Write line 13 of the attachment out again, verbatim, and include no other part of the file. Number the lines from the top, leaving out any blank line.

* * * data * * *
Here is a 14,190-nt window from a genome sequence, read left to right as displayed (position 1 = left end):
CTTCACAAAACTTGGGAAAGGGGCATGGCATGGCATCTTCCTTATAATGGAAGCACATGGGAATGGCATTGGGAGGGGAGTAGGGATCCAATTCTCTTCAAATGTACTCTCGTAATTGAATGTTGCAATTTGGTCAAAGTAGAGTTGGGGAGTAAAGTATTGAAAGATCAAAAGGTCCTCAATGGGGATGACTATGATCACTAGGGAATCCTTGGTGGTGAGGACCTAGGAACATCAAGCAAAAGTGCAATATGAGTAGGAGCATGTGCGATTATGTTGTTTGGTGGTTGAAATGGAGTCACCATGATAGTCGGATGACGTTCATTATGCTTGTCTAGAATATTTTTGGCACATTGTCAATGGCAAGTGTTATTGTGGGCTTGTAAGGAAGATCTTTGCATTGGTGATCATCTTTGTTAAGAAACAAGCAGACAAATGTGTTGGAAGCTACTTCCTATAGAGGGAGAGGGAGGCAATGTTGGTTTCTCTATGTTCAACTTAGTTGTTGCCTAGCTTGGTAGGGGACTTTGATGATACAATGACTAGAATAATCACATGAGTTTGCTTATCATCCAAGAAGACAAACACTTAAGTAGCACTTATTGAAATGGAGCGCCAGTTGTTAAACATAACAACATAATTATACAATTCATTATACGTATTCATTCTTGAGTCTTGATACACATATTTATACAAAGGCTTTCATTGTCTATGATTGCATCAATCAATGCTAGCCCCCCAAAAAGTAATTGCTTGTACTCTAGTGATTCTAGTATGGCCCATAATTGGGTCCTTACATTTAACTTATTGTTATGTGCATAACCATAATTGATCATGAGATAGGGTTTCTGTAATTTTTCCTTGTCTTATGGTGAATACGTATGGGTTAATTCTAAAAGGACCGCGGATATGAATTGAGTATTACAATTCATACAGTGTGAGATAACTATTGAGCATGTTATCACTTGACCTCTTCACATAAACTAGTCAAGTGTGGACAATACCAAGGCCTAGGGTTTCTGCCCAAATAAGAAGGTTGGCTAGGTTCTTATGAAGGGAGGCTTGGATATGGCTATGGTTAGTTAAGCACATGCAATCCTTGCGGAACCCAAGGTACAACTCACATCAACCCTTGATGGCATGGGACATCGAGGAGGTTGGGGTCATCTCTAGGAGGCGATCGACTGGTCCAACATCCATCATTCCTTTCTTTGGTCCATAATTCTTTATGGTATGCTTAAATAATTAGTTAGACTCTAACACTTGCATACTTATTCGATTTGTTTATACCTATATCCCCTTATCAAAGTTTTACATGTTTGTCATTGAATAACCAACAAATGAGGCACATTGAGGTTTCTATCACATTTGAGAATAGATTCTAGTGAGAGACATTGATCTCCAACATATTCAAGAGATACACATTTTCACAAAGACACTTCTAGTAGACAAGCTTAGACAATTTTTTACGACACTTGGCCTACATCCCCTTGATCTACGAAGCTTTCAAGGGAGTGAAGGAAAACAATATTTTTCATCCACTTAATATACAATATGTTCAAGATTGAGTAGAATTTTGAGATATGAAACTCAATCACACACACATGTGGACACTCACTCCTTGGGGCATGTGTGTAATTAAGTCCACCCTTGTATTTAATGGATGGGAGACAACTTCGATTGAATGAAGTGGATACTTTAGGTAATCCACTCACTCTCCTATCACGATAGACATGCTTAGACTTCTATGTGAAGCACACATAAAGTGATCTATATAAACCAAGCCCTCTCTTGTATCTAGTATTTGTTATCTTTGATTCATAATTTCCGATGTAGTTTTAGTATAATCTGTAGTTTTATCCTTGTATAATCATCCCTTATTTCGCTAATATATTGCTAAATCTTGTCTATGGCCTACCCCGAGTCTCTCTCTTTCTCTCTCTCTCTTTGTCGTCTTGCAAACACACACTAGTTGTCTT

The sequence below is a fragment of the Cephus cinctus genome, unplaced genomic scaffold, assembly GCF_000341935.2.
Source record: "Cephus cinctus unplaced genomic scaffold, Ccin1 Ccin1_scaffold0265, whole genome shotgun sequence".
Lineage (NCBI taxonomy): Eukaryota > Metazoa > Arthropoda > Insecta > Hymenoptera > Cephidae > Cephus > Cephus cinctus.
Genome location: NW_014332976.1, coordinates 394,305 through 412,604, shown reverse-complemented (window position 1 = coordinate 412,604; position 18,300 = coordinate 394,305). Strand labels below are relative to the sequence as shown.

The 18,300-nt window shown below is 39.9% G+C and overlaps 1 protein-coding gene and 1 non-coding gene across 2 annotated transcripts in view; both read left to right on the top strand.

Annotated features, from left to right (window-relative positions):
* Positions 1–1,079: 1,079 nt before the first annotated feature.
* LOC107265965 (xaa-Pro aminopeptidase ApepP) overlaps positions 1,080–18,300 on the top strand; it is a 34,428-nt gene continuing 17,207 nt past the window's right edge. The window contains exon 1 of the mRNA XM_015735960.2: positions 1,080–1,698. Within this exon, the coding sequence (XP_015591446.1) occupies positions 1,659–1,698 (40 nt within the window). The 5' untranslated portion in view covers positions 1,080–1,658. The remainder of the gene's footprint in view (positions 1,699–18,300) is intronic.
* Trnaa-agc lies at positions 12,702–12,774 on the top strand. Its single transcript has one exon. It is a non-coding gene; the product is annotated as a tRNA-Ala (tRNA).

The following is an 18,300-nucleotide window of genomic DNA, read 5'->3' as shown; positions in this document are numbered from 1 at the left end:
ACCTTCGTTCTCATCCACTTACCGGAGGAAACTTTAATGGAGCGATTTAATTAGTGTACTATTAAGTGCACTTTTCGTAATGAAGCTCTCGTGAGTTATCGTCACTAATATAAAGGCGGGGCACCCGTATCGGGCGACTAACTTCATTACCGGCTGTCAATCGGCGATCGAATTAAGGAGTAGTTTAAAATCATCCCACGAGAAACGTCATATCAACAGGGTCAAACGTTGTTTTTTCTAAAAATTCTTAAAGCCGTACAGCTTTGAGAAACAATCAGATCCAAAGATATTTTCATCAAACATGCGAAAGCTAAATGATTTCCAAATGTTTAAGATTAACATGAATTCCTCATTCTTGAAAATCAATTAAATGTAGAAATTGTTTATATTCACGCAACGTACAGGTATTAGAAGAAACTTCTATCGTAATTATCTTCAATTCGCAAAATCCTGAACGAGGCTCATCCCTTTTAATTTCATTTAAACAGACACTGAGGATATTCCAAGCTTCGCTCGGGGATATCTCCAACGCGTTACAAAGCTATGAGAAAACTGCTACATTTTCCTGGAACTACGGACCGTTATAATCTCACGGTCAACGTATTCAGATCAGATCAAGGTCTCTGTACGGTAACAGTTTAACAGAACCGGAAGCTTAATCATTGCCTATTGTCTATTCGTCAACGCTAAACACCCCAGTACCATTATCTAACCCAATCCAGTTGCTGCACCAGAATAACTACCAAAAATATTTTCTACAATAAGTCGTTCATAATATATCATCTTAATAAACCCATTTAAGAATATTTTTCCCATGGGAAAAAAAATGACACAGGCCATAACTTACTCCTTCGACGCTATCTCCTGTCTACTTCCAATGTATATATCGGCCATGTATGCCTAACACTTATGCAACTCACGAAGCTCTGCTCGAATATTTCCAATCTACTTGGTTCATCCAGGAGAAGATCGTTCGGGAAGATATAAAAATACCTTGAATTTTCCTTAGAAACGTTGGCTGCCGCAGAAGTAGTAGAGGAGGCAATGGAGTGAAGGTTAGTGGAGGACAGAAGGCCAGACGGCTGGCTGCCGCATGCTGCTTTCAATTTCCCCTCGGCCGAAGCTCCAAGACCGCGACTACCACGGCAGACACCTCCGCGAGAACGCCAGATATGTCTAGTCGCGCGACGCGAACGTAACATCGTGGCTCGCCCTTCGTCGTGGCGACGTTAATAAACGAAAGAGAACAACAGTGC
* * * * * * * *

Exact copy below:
ACCTTCGTTCTCATCCACTTACCGGAGGAAACTTTAATGGAGCGATTTAATTAGTGTACTATTAAGTGCACTTTTCGTAATGAAGCTCTCGTGAGTTATCGTCACTAATATAAAGGCGGGGCACCCGTATCGGGCGACTAACTTCATTACCGGCTGTCAATCGGCGATCGAATTAAGGAGTAGTTTAAAATCATCCCACGAGAAACGTCATATCAACAGGGTCAAACGTTGTTTTTTCTAAAAATTCTTAAAGCCGTACAGCTTTGAGAAACAATCAGATCCAAAGATATTTTCATCAAACATGCGAAAGCTAAATGATTTCCAAATGTTTAAGATTAACATGAATTCCTCATTCTTGAAAATCAATTAAATGTAGAAATTGTTTATATTCACGCAACGTACAGGTATTAGAAGAAACTTCTATCGTAATTATCTTCAATTCGCAAAATCCTGAACGAGGCTCATCCCTTTTAATTTCATTTAAACAGACACTGAGGATATTCCAAGCTTCGCTCGGGGATATCTCCAACGCGTTACAAAGCTATGAGAAAACTGCTACATTTTCCTGGAACTACGGACCGTTATAATCTCACGGTCAACGTATTCAGATCAGATCAAGGTCTCTGTACGGTAACAGTTTAACAGAACCGGAAGCTTAATCATTGCCTATTGTCTATTCGTCAACGCTAAACACCCCAGTACCATTATCTAACCCAATCCAGTTGCTGCACCAGAATAACTACCAAAAATATTTTCTACAATAAGTCGTTCATAATATATCATCTTAATAAACCCATTTAAGAATATTTTTCCCATGGGAAAAAAAATGACACAGGCCATAACTTACTCCTTCGACGCTATCTCCTGTCTACTTCCAATGTATATATCGGCCATGTATGCCTAACACTTATGCAACTCACGAAGCTCTGCTCGAATATTTCCAATCTACTTGGTTCATCCAGGAGAAGATCGTTCGGGAAGATATAAAAATACCTTGAATTTTCCTTAGAAACGTTGGCTGCCGCAGAAGTAGTAGAGGAGGCAATGGAGTGAAGGTTAGTGGAGGACAGAAGGCCAGACGGCTGGCTGCCGCATGCTGCTTTCAATTTCCCCTCGGCCGAAGCTCCAAGACCGCGACTACCACGGCAGACACCTCCGCGAGAACGCCAGATATGTCTAGTCGCGCGACGCGAACGTAACATCGTGGCTCGCCCTTCGTCGTGGCGACGTTAATAAACGAAAGAGAACAACAGTGC